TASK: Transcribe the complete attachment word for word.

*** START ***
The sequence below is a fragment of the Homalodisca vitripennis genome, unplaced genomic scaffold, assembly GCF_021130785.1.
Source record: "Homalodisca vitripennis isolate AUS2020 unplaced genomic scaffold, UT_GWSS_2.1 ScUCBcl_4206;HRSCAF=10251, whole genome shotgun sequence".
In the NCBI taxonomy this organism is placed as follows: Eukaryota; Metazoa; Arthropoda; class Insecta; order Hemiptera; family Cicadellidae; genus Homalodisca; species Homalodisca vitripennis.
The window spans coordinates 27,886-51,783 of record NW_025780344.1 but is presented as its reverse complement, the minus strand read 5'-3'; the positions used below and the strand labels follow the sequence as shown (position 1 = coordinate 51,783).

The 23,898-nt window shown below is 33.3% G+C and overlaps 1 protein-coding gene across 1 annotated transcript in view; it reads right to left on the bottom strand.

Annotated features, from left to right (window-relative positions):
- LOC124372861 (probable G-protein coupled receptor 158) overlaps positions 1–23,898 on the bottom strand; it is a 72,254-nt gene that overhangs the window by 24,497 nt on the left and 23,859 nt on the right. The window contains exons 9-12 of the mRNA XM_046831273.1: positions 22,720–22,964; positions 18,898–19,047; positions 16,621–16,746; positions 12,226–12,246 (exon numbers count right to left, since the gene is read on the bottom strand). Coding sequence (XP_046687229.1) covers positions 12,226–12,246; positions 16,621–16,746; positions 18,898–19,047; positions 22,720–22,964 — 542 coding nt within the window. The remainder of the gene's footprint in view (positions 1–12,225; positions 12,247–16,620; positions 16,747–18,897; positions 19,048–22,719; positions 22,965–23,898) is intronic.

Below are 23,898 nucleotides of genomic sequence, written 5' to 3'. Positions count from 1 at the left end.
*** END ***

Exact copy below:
The sequence below is a fragment of the Homalodisca vitripennis genome, unplaced genomic scaffold, assembly GCF_021130785.1.
Source record: "Homalodisca vitripennis isolate AUS2020 unplaced genomic scaffold, UT_GWSS_2.1 ScUCBcl_4206;HRSCAF=10251, whole genome shotgun sequence".
In the NCBI taxonomy this organism is placed as follows: Eukaryota; Metazoa; Arthropoda; class Insecta; order Hemiptera; family Cicadellidae; genus Homalodisca; species Homalodisca vitripennis.
The window spans coordinates 27,886-51,783 of record NW_025780344.1 but is presented as its reverse complement, the minus strand read 5'-3'; the positions used below and the strand labels follow the sequence as shown (position 1 = coordinate 51,783).

The 23,898-nt window shown below is 33.3% G+C and overlaps 1 protein-coding gene across 1 annotated transcript in view; it reads right to left on the bottom strand.

Annotated features, from left to right (window-relative positions):
- LOC124372861 (probable G-protein coupled receptor 158) overlaps positions 1–23,898 on the bottom strand; it is a 72,254-nt gene that overhangs the window by 24,497 nt on the left and 23,859 nt on the right. The window contains exons 9-12 of the mRNA XM_046831273.1: positions 22,720–22,964; positions 18,898–19,047; positions 16,621–16,746; positions 12,226–12,246 (exon numbers count right to left, since the gene is read on the bottom strand). Coding sequence (XP_046687229.1) covers positions 12,226–12,246; positions 16,621–16,746; positions 18,898–19,047; positions 22,720–22,964 — 542 coding nt within the window. The remainder of the gene's footprint in view (positions 1–12,225; positions 12,247–16,620; positions 16,747–18,897; positions 19,048–22,719; positions 22,965–23,898) is intronic.

Below are 23,898 nucleotides of genomic sequence, written 5' to 3'. Positions count from 1 at the left end.